Dennis and Sandi Brady along with Pat Malone who�s dedication and visions for the future provided us with competitive opportunities, guidance and direction in the development of a drug-free sport and who were keenly aware of progress made by the athletes. When people would ask me what lifts I had done in a specific meet, I would tell them to ask Pat Malone as I had forgotten. Between Pat and Dennis, there was little doubt of which lifters to target for out-of-competition drug testing, they were attentive to all the meet results. Diane Frantz doesn�t realize this but I learned to persevere in the deadlift because of ongoing pulls working with weights that seemed to be unmovable.

Highlights

Setting my first World Record: Our Athletes for Christ women�s team competed in a Quad Cities meet Friday evening. We dropped off the girls in Macomb and then drove to Indiana where International Referees would be available to referee. I competed again but this time set the World Record. As I made the lift, it seemed as if I floated up off the bench and to the scoring table where the equipment was checked, paperwork completed. It was indeed an exciting time. The next week while in my office, I received a phone call from Jan Todd who wanted to know if it was true that I competed Friday night before setting the World Record on Saturday.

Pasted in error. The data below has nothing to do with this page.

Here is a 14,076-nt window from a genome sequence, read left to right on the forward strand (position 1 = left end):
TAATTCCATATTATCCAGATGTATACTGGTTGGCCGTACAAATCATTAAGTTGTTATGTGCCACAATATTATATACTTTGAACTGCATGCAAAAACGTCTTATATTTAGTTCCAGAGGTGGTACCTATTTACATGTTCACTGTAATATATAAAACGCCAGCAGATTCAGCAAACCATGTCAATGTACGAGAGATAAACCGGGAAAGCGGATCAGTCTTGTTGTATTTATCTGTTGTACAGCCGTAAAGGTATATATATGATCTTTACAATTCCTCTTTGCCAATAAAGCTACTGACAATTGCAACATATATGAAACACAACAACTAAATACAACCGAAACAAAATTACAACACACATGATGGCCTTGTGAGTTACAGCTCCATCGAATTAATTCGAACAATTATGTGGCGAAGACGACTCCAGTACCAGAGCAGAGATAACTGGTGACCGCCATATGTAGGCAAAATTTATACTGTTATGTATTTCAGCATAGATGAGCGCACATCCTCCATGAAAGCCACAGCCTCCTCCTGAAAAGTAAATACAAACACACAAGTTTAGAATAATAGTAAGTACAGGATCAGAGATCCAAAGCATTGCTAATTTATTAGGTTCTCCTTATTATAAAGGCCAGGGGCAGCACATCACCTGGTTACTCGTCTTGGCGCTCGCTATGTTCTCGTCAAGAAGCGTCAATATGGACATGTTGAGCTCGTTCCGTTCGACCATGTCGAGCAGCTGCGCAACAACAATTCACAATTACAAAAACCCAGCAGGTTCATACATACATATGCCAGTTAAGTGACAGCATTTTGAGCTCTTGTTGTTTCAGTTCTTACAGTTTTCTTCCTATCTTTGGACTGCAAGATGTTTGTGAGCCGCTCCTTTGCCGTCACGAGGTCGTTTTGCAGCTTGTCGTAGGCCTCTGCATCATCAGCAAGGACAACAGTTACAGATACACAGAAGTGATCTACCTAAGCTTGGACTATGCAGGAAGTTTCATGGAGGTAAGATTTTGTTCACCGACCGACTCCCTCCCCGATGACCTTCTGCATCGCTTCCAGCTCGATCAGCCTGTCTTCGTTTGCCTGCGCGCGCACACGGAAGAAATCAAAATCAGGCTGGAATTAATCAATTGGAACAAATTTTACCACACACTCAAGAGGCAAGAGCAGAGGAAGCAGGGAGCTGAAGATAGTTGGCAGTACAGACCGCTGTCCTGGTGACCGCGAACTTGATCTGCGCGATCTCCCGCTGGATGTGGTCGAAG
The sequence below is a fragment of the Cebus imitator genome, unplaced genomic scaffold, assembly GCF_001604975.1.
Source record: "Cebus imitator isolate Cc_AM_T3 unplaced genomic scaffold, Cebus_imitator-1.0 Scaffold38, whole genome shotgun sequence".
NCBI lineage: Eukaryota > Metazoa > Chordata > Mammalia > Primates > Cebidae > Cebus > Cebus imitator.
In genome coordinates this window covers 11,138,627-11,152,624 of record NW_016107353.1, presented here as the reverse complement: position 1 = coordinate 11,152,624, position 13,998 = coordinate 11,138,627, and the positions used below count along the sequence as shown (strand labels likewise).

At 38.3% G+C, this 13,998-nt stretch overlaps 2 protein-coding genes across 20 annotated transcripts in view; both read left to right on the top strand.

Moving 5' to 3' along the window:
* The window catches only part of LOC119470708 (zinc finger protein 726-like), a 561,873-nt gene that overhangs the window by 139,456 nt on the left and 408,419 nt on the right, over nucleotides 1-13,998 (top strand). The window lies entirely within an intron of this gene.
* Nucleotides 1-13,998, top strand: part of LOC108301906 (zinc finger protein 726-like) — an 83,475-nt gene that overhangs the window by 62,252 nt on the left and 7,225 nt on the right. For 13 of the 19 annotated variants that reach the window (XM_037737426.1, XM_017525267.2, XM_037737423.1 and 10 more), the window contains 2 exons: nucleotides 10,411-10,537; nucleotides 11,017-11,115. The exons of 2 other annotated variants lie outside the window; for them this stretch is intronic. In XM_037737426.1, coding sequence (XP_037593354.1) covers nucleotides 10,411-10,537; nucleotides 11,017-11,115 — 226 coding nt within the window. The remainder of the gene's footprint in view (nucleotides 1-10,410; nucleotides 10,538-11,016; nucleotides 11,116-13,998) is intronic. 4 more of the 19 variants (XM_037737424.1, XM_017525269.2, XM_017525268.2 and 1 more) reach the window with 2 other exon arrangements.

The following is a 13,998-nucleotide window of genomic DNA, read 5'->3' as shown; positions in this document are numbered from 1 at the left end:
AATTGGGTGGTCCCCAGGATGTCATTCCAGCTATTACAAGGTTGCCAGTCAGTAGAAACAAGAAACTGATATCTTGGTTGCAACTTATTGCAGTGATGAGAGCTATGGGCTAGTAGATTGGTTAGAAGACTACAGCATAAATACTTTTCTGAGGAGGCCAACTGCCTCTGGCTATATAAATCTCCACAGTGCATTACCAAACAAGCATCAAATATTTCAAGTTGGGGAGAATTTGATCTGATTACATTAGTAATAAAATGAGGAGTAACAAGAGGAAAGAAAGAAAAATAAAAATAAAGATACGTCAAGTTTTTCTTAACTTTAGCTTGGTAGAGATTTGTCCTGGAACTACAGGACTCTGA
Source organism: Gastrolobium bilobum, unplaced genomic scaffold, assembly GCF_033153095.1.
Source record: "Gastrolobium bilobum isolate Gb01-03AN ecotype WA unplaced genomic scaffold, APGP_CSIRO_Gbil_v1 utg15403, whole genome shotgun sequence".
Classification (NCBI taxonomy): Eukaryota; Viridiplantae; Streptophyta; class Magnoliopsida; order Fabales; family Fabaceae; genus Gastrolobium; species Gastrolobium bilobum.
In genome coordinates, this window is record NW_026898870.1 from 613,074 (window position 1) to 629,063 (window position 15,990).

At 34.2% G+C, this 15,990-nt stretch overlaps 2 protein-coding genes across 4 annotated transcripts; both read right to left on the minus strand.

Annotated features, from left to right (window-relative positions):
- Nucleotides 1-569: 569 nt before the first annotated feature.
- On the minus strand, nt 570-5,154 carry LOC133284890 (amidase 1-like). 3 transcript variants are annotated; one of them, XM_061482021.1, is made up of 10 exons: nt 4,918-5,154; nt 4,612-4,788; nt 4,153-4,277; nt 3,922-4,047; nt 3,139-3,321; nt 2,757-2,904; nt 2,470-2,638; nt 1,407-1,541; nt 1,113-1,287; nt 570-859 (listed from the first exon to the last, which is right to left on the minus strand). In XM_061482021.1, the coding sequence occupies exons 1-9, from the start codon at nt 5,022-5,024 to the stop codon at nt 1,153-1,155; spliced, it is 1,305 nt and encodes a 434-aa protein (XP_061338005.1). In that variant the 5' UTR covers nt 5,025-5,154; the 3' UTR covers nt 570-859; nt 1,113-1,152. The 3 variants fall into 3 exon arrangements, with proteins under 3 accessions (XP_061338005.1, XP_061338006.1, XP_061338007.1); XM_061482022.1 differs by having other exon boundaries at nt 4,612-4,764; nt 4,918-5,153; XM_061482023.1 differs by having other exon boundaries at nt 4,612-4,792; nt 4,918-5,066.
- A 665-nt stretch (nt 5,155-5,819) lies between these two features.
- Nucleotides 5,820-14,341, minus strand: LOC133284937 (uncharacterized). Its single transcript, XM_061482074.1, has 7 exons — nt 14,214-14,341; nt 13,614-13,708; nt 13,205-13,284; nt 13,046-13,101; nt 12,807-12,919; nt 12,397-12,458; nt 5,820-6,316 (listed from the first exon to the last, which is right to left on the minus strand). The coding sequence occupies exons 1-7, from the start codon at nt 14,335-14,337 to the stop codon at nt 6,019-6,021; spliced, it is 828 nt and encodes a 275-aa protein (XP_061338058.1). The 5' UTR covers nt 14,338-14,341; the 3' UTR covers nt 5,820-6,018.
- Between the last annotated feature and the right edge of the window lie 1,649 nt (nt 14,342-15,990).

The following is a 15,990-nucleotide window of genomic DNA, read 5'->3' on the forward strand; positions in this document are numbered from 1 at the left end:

Winning the 97 lb. IPF World Championships. The rulebook states that the winner of Nationals wins a slot on the US Team going into International competition. I did not win the USPF Women�s Nationals that year but I was blessed, as this was a drug tested meet. MANY lifters were disqualified due to positive drug tests. Amazingly, in one of the weight classes, the first 5 places of women were positive. My 2nd place in the Nationals turned out to be good enough to travel to Hestra Sweden for the Women�s World Championships. The Opening Ceremonies and the 97 lb competition were scheduled for a Wednesday evening. Because of the weigh-in and warm-ups, I missed seeing the Opening Ceremonies. During the warm up, I noticed that the 10 other 97 lb lifters all appeared to be drug-free, an added blessing. My first squat was high; that was stressful. As I went out for my 2nd squat, I picked up the weight and started to back out of the racks when an official noticed a mistake in the load. I was instructed back to the racks but the spotter on one side, did not have the bar in the very small saddle so as I started to duck out of the rack area, the left side of the bar slid down my back. The audience screamed and the spotter grabbed the bar and freed me. I was a referee so I knew the rules, they should allow me to unwrap my knees and be moved to a latter attempt. The U.S. Head Ref was rattled because he didn�t catch the misload, rather than following the rules, he told me to stay on the platform. The refs all got out of their chairs, gathered around the bar and finally discovered the misload. The corrected it and while I was standing there, legs numb, I again asked the judge if I could unwrap and squat later. He was still so flustered that he simply called out �SQUAT�. Now I was really confused, I walked up to the bar, got under it again, picked it up and backed out of the wracks. My mind was racing, this was my 2nd squat and my legs were totally numb from being wrapped so long. I was irritated with the mistake made by the officials and as I got the additional �squat� signal, I decided to just do the best I could and then appeal the red lights due to the officials� mistakes. Amazingly, with steam coming out of my ears, the squat was successful. I was barely able to walk off the platform.